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under heavy fire, ousted the Turkish riflemen while the fighting on the Krithia front had confrom their trenches, and then scrambled up the tinued without decisive results. An important cliffs which rose abruptly 40 feet from the advance was made on May 28th by the French water's edge. There the Australasians with troops (on the extreme right of the battle line), stood a fierce Turkish counter-attack, February who after many bootless attempts at last suc26th, made good their position, and feverishly ceeded in capturing “Le Haricot,” a redoubt proceeded with the work of constructing trenches. which the Turks had concealed on the western At Beach “Y,” which is due east of Krithia, the slope of the Kereves Dere Valley. A third genlanding was easily accomplished, but a Turkish eral attack on the Krithia line was ordered by counter-attack compelled the landing party to Gen. Sir Ian Hamilton for June 4th. On a front reëmbark, leaving the Turks in undisputed pos- of 3 miles the British line was moved forward session of the beach. At beach “X” the landing about 500 yards, but the French lost "Le Hariparty was strongly assailed, but held its ground. cot.” The battle of June 4th marked the failAt beach “W” the troops were caught in wire ure of the Allies' campaign on the tip of Galentanglements and mowed down by concealed lipoli: three bloody battles had been fought, ammachine guns, but the position won on the shore munition had been wasted in terrific bombardwas maintained against all attacks. The land- ments, and somewhere between 40,000 and 70,000 ing at beach "V," close to Sedd-el-Bahr, was per- men had been sacrificed; yet the principal Turk. haps the most difficult of all, and was accom- ish position at Achi Baba remained unconquered plished only with severe losses. At beach “S,” and unconquerable, blocking the path to Kilid near Eski Hissarlik Point, the landing was suc- Bahr. Furthermore, support for the land forces cessfully accomplished from trawlers. The was no longer to be had from the big guns of the French landing party at Kum Kale was bril- fleet; for after the loss of three battleships in liantly successful; after capturing 500 prisoners, May—the Goliath, torpedoed by a Turkish dethe French troops were able to come to the as- stroyer, May 12th; the Triumph, torpedoed by sistance of the British at beach "S" and take up a German submarine in full daylight, while a position on the extreme right of the line. The numerous destroyers were on the lookout, May landing parties from beaches “S," "V,” “W," 26th; and the Majestic, torpedoed, probably by and “X” advanced together, April 28th, in the the same submarine, May 27th—the Queen direction of Krithia, until the Anglo-French Elizabeth and the more powerful of the battleline ran from a point 3 miles north of Cape ships prudently withdrew from the Ægean, leav. Tekke, on the Ægean side, to a point 1 mile ing at the Dardanelles only a few battleships of north of Eski Hissarlik, on the Dardanelles antiquated type, with a number of French and side. By May 1st, practically the entire expe- British cruisers, a flotilla of destroyers, a moniditionary force had been landed; the Austral- tor, and some submarines. At the end of April, asian Corps had entrenched itself north of Gaba it should be remarked, two British submarines Tepe, its purpose being to hold the attention of had covered themselves with glory by raiding the as many Turkish troops as possible, while the Sea of Marmora. The E-14, commanded by Edmain Anglo-French force at the toe of the pen- ward C. Boyle, had penetrated the Narrows, eninsula, approximately two army corps, delivered tered the Sea of Marmora, sunk two Turkish the principal attack on the Turkish position at gunboats and a transport, and returned safely. Krithia. By moonlight, May 1st, the Turks The E-11, commanded by Eric Naismith, had made a determined effort to dislodge the invader done even better, sinking three Turkish transsouth of Krithia. Furious bayonet charges ports, three store ships, and a gunboat. pierced the line of British and French trenches, but at dawn of May 2nd the Allies rallied for a (5) The Second Battle of Ypres: April-May. counter-attack which forced the Turks to retire precipitately. In a three-day battle, May 6-8, The failure to force the Dardanelles was only the Anglo-French line made a supreme attempt one item in the long list of disappointments to expel the Turks from Krithia. By dint of which the Allies experienced in 1915. First the desperate infantry.charges, covered by field and long-expected “spring offensive” in France had naval artillery, the Allies were barely able to netted the British one little village, Neuve Chaadvance a thousand yards. To their intense pelle, March 10th. The French had not been disappointment and chagrin they realized that much more successful. Then the Dardanelles the terrain had been carefully prepared by ex, naval attack had proved futile, March 18th. pert engineers; wire entanglements, concealed The assistance so impatiently expected at the trenches, and hidden batteries were encountered beginning of the year from Rumania and Greece at every turn. The Turkish guns on the hill of was never proffered. Italy delayed entering the Achi Baba commanded the whole position, and war until the end of May. And meanwhile the were so well protected that even the heavy guns Russian campaign in Galicia, so promising in of the British dreadnoughts, which assisted in March, met with terrible disaster in May, as the attack, could not disable them. In the sec- will presently appear, and disheartening news ondary theatre of operations at Gaba Tepe, the came from the Western front. At the very time Australasian corps captured three lines of Turk- when military critics in England and France ish trenches on the slopes of Sari Bair, and im- were pointing out that General Joffre's “nibmediately lost them, May 9–10. Ten days later, bling" tactics were wearing down the strength May 19th, the Turks fiercely attacked the of the German line in the West, a new blow was trenches which the Australasian troops had delivered with tremendous force by the German hastily dug in the form of a great semi-circle army in Belgium. On April 17th the British about the landing beach. The Australasians sappers had blown up the German trenches on manfully stood their ground, and by night the Hill 60, a little more than 2 miles southeast Turks were forced to admit defeat, leaving over of Ypres, and the summit had been occupied by 7000 of their men (according to British reports) British infantry. Failing to retake Hill 60 killed or wounded on the field of battle. Mean- by reckless infantry assaults and by furious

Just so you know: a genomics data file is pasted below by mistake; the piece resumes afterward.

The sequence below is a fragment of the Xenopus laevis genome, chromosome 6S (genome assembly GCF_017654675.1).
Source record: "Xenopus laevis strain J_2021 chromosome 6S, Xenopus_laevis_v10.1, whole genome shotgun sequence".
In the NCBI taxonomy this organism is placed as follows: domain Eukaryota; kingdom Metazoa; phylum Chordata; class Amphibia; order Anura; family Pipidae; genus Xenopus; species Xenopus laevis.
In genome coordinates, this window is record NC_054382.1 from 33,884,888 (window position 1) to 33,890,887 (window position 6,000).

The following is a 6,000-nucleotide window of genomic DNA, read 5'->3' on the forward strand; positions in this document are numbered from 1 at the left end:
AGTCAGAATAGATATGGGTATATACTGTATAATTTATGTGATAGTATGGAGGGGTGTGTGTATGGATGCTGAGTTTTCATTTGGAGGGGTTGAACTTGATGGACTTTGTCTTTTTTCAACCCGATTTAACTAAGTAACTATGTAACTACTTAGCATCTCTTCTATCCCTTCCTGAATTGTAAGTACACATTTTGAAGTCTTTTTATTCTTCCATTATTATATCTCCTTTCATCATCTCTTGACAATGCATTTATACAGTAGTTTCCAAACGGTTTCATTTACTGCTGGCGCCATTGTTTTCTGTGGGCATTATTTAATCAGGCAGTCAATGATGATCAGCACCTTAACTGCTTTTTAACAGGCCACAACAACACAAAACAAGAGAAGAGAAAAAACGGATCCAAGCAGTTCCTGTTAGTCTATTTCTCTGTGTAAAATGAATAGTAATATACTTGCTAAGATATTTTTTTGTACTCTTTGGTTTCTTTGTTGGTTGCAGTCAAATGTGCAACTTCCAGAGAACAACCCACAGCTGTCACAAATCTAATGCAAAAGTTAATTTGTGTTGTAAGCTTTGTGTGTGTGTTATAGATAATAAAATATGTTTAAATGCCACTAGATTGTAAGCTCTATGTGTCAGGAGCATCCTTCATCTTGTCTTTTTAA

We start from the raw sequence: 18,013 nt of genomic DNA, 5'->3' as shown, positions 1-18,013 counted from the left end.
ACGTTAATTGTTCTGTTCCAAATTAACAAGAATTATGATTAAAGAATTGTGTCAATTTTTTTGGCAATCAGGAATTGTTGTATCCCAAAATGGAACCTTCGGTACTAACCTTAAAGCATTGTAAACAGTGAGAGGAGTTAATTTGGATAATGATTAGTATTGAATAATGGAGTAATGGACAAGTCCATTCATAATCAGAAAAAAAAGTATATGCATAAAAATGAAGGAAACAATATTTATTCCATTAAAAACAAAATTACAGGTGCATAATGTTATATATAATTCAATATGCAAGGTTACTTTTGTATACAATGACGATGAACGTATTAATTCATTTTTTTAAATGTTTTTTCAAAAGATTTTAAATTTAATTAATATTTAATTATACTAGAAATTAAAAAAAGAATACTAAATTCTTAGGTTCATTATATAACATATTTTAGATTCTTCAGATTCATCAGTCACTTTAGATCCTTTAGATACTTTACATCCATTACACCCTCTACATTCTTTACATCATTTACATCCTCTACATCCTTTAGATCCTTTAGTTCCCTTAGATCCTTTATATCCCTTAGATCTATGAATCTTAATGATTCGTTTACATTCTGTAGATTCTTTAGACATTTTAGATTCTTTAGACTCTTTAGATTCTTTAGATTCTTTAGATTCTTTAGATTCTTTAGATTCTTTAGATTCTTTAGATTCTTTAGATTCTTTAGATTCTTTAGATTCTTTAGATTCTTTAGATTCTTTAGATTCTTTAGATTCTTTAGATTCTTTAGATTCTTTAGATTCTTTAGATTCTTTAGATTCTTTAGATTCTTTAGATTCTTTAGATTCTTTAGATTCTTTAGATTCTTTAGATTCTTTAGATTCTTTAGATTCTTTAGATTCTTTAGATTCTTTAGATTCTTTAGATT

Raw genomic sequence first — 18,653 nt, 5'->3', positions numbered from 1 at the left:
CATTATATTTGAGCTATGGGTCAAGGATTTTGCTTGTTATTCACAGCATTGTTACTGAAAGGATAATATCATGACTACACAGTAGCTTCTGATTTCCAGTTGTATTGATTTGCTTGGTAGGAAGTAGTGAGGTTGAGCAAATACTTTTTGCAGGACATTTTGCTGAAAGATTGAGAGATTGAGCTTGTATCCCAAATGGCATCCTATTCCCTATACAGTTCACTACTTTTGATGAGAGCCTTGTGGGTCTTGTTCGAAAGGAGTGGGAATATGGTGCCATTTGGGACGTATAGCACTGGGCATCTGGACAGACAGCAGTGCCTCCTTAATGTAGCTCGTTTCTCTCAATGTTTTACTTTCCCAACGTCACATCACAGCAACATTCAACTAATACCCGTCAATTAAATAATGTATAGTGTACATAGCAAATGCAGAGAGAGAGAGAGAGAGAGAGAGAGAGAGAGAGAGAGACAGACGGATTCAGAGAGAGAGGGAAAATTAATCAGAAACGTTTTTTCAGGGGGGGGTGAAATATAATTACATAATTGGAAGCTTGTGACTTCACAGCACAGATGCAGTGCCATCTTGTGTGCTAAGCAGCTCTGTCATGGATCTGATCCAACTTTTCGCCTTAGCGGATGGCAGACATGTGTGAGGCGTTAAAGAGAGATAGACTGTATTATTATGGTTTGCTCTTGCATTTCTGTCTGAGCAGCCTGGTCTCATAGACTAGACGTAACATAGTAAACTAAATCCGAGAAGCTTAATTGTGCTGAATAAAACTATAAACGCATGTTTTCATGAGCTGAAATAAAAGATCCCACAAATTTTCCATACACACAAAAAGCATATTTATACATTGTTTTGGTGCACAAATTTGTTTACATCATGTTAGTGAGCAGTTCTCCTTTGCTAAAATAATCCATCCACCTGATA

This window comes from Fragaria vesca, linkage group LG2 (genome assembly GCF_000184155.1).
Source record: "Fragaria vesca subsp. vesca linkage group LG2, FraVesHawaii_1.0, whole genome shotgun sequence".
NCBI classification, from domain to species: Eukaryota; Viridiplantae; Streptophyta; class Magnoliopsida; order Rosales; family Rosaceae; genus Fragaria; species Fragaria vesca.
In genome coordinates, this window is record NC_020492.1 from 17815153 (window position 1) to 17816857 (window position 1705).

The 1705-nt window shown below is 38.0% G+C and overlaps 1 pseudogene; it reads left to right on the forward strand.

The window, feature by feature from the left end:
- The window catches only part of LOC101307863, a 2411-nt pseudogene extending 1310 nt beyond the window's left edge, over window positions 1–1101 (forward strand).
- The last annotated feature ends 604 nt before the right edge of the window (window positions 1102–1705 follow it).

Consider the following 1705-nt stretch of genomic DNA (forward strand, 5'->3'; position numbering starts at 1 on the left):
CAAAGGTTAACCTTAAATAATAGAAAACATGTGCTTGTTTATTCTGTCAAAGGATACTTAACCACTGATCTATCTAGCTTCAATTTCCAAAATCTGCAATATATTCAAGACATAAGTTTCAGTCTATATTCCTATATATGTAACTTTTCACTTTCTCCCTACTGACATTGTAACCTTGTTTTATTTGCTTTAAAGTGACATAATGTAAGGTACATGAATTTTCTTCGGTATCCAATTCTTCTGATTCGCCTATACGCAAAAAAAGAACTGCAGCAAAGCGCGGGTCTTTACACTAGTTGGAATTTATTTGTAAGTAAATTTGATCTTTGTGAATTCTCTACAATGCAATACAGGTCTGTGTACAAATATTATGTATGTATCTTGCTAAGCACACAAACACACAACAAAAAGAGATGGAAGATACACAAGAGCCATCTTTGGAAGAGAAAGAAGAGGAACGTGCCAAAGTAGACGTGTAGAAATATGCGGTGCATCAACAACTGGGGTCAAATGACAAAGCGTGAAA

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artillery bombardment, the Germans on the even- line from Hooge to Verlorenhoek, were badly ing of April 22nd suddenly attacked the op- battered. On May 24th the gas attack was vig. posite side of the “Ypres salient," and crum- orously renewed. But early in June the battle pled up the northern arc of the roughly semi- may be said to have died away, leaving the